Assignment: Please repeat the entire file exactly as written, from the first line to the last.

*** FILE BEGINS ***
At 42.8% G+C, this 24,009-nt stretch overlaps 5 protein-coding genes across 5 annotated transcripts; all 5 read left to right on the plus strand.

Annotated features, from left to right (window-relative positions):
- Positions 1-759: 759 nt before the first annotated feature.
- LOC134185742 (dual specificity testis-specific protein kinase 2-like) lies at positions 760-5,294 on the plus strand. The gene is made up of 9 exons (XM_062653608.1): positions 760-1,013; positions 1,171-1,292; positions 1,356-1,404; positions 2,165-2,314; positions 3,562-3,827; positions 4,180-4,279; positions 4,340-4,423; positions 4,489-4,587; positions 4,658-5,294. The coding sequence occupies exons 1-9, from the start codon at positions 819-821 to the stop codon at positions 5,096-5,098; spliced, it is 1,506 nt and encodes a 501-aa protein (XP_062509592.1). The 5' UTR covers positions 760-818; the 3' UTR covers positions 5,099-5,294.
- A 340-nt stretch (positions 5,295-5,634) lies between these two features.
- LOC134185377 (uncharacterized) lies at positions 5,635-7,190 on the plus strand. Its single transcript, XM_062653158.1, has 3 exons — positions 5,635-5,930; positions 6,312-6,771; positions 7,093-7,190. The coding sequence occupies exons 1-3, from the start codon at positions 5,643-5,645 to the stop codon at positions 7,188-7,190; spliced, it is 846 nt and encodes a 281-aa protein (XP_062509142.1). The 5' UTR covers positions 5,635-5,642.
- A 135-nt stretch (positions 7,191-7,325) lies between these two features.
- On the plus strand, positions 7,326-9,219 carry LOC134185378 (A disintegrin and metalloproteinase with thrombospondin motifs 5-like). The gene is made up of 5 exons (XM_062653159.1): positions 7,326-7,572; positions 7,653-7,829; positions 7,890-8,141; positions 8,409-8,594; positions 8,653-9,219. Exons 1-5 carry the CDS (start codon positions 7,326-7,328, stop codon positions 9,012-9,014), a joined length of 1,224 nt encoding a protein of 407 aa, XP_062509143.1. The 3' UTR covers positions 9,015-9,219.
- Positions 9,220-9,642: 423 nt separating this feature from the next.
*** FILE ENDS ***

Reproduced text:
At 42.8% G+C, this 24,009-nt stretch overlaps 5 protein-coding genes across 5 annotated transcripts; all 5 read left to right on the plus strand.

Annotated features, from left to right (window-relative positions):
- Positions 1-759: 759 nt before the first annotated feature.
- LOC134185742 (dual specificity testis-specific protein kinase 2-like) lies at positions 760-5,294 on the plus strand. The gene is made up of 9 exons (XM_062653608.1): positions 760-1,013; positions 1,171-1,292; positions 1,356-1,404; positions 2,165-2,314; positions 3,562-3,827; positions 4,180-4,279; positions 4,340-4,423; positions 4,489-4,587; positions 4,658-5,294. The coding sequence occupies exons 1-9, from the start codon at positions 819-821 to the stop codon at positions 5,096-5,098; spliced, it is 1,506 nt and encodes a 501-aa protein (XP_062509592.1). The 5' UTR covers positions 760-818; the 3' UTR covers positions 5,099-5,294.
- A 340-nt stretch (positions 5,295-5,634) lies between these two features.
- LOC134185377 (uncharacterized) lies at positions 5,635-7,190 on the plus strand. Its single transcript, XM_062653158.1, has 3 exons — positions 5,635-5,930; positions 6,312-6,771; positions 7,093-7,190. The coding sequence occupies exons 1-3, from the start codon at positions 5,643-5,645 to the stop codon at positions 7,188-7,190; spliced, it is 846 nt and encodes a 281-aa protein (XP_062509142.1). The 5' UTR covers positions 5,635-5,642.
- A 135-nt stretch (positions 7,191-7,325) lies between these two features.
- On the plus strand, positions 7,326-9,219 carry LOC134185378 (A disintegrin and metalloproteinase with thrombospondin motifs 5-like). The gene is made up of 5 exons (XM_062653159.1): positions 7,326-7,572; positions 7,653-7,829; positions 7,890-8,141; positions 8,409-8,594; positions 8,653-9,219. Exons 1-5 carry the CDS (start codon positions 7,326-7,328, stop codon positions 9,012-9,014), a joined length of 1,224 nt encoding a protein of 407 aa, XP_062509143.1. The 3' UTR covers positions 9,015-9,219.
- Positions 9,220-9,642: 423 nt separating this feature from the next.